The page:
New Platform can Help Study the Principle of Parity Violation in Atomic Nuclei

The aim of the successful hypothesis made by Dionysis Antypas is to develop an innovative platform to perform fundamental tests in particle and nuclear physics based on the detection of isotopic difference of parity violation in atomic nuclei.

Dr Dionysis Antypas. Image Credit: © Nataniel Figueroa.

The European Research Council (ERC) will fund the latest project called “YbFUN”—in which Yb denotes ytterbium, a rare earth metal—with an ERC Starting Grant valued at EUR 1.46 million. The YbFUN project will be conducted at the Johannes Gutenberg University Mainz (JGU) for the next five years.

Physics has long believed that the laws of nature in this world as well as in the mirror world would be identical, and that parity would be maintained. Later in the late 1950s, scientists found that this principle was violated in the world of elementary particles, or more accurately, in the world of the weak interaction.

Since then, parity violation has been a matter of scientific research. Physicists from the PRISMA+ Cluster of Excellence at JGU and from the Helmholtz Institute Mainz (HIM) specifically targeted the parity violation of ytterbium atoms that have different numbers of neutrons in the nucleus—that is, different isotopes of this element.

The team achieved excellent success in 2018.

We selected a chain of four of ytterbium’s seven isotopes and confirmed the predictions of the Standard Model: the more neutrons in the nucleus, the greater the parity violation effect.

Dr Dionysis Antypas, PhD, Physicist, Purdue University

Using an apparatus at HIM, the physicists performed the study by stimulating the ytterbium atoms by laser light and quantifying the amplitude of the parity violation in the presence of both magnetic and electric fields.

New Method Provides a Window into the Effects of Weak Interaction in Atoms

Published in the leading Nature Physics journal, the promising outcomes inspired Antypas to track the project as explained in the actual proposal.

We will significantly expand the existing approaches to study isotope-dependent APV variation. This way we want to establish the method as a powerful tool at the interdisciplinary junction between atomic, nuclear, and particle physics in order to make measurements of the atomic effects of the weak interaction with unprecedented accuracy. Such a platform would be complementary to high-energy physics experiments in large facilities.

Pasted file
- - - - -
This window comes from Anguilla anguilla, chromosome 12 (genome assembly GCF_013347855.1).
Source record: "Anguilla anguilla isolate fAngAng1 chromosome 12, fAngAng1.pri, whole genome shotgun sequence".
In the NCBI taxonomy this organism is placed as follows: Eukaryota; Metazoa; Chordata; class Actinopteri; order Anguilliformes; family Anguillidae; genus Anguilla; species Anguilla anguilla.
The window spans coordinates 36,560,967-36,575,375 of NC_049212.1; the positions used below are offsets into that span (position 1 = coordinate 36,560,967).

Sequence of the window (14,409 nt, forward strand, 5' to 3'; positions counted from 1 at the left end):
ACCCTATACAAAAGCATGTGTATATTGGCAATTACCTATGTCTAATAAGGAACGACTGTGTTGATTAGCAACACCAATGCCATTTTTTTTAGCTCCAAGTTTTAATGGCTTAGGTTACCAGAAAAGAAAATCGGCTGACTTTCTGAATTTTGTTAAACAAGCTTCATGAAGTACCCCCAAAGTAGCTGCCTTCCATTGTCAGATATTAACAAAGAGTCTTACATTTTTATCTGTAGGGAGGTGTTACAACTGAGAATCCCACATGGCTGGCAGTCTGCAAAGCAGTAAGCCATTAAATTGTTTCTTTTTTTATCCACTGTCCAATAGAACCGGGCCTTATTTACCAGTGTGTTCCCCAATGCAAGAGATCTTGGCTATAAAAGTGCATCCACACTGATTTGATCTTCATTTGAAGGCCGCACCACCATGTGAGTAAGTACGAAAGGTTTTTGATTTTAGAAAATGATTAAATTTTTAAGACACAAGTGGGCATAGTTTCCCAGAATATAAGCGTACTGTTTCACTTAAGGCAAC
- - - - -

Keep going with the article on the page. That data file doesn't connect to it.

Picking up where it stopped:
Dr Dionysis Antypas, PhD, Physicist, Purdue University

More explicitly, comparing the Atomic Parity Violation (APV) effect in varied isotopes of the same atomic species is rather a sensitive method to analyze the spread of neutrons in the nucleus, which, consequently, is closely associated with the size and structure of neutron stars.

Undoubtedly, the same physics models have described neutron-dense nuclear matter that appears in largely different sizes, like a neutron star (of size ≈10 km) and the Yb nucleus (of size ≈1 fm, or 10–15 m).

As part of their previous measurements, the team has also shared data on an additional Z boson. Z bosons normally control the feeble interaction, and investigators in the field speculated the presence of an additional Z boson, called the “Z” or “Z prime” with a relatively smaller mass when compared to that of the established Z boson.

As a result, the latest platform to be established in the context of the YbFUN project is also a probe of supplementary vector bosons, beyond the Standard Model of particle physics.

Eventually, the analysis of nuclear-spin-dependent contributions to the APV effect detected in isotopes with nuclear spin is a sensitive method to study the intranuclear weak interactions, which are poorly understood even today.


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